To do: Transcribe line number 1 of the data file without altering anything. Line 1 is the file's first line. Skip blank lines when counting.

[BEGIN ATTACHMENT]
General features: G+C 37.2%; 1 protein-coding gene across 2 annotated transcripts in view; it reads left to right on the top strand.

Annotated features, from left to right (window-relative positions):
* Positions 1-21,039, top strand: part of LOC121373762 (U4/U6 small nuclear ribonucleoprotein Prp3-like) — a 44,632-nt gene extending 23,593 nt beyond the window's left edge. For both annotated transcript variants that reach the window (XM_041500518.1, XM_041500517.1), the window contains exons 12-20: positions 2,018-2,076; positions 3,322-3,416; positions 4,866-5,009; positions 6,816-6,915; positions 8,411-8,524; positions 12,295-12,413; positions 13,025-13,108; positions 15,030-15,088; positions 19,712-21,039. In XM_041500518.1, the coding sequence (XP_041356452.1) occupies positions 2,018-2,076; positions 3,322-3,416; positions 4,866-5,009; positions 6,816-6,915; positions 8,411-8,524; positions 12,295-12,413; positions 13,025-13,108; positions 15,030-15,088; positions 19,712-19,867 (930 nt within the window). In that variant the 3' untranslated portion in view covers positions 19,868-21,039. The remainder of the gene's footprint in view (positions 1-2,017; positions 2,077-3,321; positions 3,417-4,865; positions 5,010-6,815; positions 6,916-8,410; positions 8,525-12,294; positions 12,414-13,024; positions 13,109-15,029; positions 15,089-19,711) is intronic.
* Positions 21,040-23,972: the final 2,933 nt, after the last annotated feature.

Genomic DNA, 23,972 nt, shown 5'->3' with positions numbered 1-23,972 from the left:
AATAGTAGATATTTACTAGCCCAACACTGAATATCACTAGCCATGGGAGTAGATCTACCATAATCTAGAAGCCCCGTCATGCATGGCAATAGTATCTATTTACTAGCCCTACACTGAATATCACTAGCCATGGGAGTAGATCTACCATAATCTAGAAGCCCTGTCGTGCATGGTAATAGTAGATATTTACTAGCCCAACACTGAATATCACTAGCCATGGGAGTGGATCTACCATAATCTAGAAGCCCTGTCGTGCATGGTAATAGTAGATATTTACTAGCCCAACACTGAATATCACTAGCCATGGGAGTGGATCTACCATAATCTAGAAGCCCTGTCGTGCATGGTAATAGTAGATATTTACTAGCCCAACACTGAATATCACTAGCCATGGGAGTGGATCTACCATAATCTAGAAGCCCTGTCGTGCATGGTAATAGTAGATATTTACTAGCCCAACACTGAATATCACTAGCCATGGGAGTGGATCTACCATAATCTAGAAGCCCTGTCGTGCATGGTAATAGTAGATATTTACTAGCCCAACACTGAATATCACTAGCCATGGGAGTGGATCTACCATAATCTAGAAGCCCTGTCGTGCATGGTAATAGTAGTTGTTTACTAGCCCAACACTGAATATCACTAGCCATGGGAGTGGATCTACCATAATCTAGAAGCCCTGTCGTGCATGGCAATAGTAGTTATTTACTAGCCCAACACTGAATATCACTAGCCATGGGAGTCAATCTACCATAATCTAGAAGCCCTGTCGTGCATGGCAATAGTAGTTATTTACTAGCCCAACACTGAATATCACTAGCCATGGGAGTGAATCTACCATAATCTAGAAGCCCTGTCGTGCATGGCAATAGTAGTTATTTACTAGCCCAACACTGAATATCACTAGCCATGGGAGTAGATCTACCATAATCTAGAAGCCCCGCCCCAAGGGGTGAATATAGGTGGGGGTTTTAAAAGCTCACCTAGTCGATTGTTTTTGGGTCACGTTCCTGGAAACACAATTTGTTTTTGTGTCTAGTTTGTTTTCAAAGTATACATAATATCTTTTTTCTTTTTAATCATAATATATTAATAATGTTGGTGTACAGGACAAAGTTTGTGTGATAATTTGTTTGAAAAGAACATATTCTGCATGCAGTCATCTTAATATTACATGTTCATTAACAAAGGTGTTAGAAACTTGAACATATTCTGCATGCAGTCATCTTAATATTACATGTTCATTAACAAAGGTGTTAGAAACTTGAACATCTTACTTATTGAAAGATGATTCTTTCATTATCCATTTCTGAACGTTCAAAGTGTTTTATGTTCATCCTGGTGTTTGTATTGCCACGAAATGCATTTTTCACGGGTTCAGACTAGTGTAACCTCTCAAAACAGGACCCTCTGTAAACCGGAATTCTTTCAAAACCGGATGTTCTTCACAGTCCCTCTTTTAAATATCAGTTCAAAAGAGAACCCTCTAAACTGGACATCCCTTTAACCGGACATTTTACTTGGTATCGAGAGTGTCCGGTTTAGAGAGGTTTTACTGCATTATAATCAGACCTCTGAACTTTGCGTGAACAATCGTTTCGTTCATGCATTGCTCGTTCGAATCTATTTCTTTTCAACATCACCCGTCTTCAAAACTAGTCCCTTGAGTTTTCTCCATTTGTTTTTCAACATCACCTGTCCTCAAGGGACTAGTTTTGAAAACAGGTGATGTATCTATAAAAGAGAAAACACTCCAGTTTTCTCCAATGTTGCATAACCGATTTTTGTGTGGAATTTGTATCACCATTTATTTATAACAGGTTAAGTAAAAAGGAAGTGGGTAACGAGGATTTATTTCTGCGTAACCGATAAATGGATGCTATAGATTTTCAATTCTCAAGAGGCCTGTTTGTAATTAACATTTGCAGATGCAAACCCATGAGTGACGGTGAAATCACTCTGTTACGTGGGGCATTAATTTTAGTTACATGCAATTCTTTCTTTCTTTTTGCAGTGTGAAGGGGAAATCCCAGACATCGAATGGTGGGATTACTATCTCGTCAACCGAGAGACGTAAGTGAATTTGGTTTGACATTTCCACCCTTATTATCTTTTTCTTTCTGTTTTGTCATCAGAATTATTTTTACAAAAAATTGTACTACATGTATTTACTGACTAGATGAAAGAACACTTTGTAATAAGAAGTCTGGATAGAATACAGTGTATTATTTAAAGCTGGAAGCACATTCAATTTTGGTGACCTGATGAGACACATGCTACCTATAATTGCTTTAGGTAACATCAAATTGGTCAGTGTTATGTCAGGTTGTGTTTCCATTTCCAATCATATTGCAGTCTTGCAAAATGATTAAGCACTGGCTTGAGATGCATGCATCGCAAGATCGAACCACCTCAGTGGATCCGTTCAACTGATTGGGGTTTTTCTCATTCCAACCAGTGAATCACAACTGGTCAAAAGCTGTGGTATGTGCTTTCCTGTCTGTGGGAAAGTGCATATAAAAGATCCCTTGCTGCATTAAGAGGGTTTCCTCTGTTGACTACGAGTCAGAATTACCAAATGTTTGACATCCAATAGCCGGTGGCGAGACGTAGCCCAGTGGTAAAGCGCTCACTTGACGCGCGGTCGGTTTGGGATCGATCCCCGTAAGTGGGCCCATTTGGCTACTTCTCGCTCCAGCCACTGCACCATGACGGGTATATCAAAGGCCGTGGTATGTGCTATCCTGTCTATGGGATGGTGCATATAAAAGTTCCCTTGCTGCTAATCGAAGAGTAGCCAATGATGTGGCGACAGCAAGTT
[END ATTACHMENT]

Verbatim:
General features: G+C 37.2%; 1 protein-coding gene across 2 annotated transcripts in view; it reads left to right on the top strand.